The trek managed to get as far as Arnswalde (Choszczno), Pomerania, where the family found temporary shelter in the forestry Kühnemühle. As the place appeared safe at least for the time being, Father decided to stay there longer than warranted by the critical circumstances created by the Soviet armies advancing westwards at lightning speed. Precious time was being wasted with useless discussions and playing Doppelkopf. Perhaps a trace of unfounded hope that the enemy on the eastern front could still be thrown back through a heroic effort by the German troops lingered at the back of everybody’s mind and caused them to dawdle. Suddenly in early February Red Army soldiers arrived at the forestry and took Father as prisoner of war although he was no combatant and assigned him to hard labor in the Soviet Union. In a forced march he returned to Posen (Poznan), to the very region whence he had escaped. Then the Russians shipped him by train to the Donbas area, where somewhere between Charkow and Rostow on the River Don he had to work in the coalmines.
The decree above states that the German population is not allowed to have their hands in their pockets nor to gather in groups of more than two people. Persons who act against this regulation face the death penalty or will be deported to a labor camp.
In the following weeks and months, Mother had to endure indescribable hardships. Escape across the River Oder, where the area was still in German hands, was no longer an option. The Russian troops were heading in that direction and there was heavy fighting. She was left behind at the forestry with my brother Gerhard and me and the four orphans, whom she had taken along during the arduous trek from Gutfelde. That she and thousands of other women from West Prussia and Pomerania did not despair, did not give up and did not fatalistically slip into a state of utter hopelessness gives me cause for great admiration. After the forestry building burned to the ground, Mother wandered around in search of food, shelter, and relative safety. Eventually she obtained permission from a commanding Russian officer to travel with us children to Belgard in the hope of finding my brothers Karl and Adolf. To her great disappointment she discovered that they had decided to leave school and town, when they had heard that the Red Army would be in Belgard within days. While the town of Belgard remained relatively unscathed from the ravages of war, Mother had to suffer under the harassment and abuses of the new masters in town. In the secret treaty between Nazi Germany and the Soviet Union Stalin had acquired control over the eastern parts of Poland and wanted to keep them in compensation for the stupendous losses in life and material during the German invasion of Russia. So he ordered the Poles to leave their homes and their farms and settle in the German provinces east of the Rivers Oder and Neisse. Now in an ironic reversal of roles, the Poles were now the masters of former German farms and exercising control over the towns and cities. For the Germans, who wanted to stay or could not escape in time, it was now their turn to experience harassment and abuse. Mother refused to be forced into a role in which she would lose her dignity, especially, as it often occurred, if she felt that she was confronted with injustice. She knew about the century old animosity between the Russian and the Polish people. So whenever she felt that the Polish authorities had unfairly treated her, she would go straight to the Russian officer in charge of the district and complain about the incident. To her great satisfaction she received justice ironically from the hands of an enemy officer. Apart from her inner strength that allowed her to show courage where others would have meekly knuckled under, one must also consider the fact that Russian officers had a heart for the plight of little children. One could dismiss this thought as stereotypical and sentimental bias, if what Mother had experienced in Belgard with the six children in her care had been an isolated case of kindness. But such tender feelings on the part of Russian soldier had been documented so frequently as to attest to their truth.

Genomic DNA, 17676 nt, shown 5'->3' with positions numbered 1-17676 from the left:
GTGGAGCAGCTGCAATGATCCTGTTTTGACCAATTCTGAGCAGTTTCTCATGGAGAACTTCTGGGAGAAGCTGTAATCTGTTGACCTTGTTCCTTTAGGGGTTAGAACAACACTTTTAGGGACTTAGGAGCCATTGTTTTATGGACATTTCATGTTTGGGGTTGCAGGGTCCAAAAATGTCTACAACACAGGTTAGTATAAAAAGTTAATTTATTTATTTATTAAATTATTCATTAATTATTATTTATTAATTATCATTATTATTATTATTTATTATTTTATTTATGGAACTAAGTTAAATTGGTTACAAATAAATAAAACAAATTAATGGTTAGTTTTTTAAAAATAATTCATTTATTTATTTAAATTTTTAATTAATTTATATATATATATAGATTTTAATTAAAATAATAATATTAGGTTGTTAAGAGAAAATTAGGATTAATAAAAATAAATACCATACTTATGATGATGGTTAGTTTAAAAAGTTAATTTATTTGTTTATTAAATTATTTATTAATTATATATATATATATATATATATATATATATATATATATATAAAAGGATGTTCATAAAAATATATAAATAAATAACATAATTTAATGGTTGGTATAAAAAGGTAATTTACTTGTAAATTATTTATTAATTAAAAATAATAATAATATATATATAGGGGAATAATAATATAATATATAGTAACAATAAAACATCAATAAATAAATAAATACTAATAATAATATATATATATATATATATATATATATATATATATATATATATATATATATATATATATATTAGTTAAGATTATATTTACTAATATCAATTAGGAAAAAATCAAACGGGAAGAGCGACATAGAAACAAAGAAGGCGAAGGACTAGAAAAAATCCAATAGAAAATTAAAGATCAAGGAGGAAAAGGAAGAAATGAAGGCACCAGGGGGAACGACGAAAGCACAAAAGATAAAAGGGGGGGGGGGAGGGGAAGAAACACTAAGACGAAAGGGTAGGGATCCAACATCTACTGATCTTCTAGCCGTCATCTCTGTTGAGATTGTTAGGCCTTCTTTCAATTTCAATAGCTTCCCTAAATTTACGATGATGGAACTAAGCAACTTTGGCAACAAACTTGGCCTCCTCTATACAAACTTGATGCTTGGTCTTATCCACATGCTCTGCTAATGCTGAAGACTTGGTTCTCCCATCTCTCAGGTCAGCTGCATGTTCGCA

The war came to an end with Germany’s unconditional surrender on May 8th, 1945. But nothing changed in Mother’s life for more than a year, until early in the summer of 1946 she was expelled along with tens of thousands of other Germans from her homeland. In a well-calculated program of ethnic cleansing all German nationals were forced to leave in order to make room for the Polish people who had been displaced in turn by the Russians in their eastern provinces. Thus, the Pomeranian lands that had once been settled and cultivated for a period of over 500 years by industrious German pioneers and farmers were put under permanent Polish administration.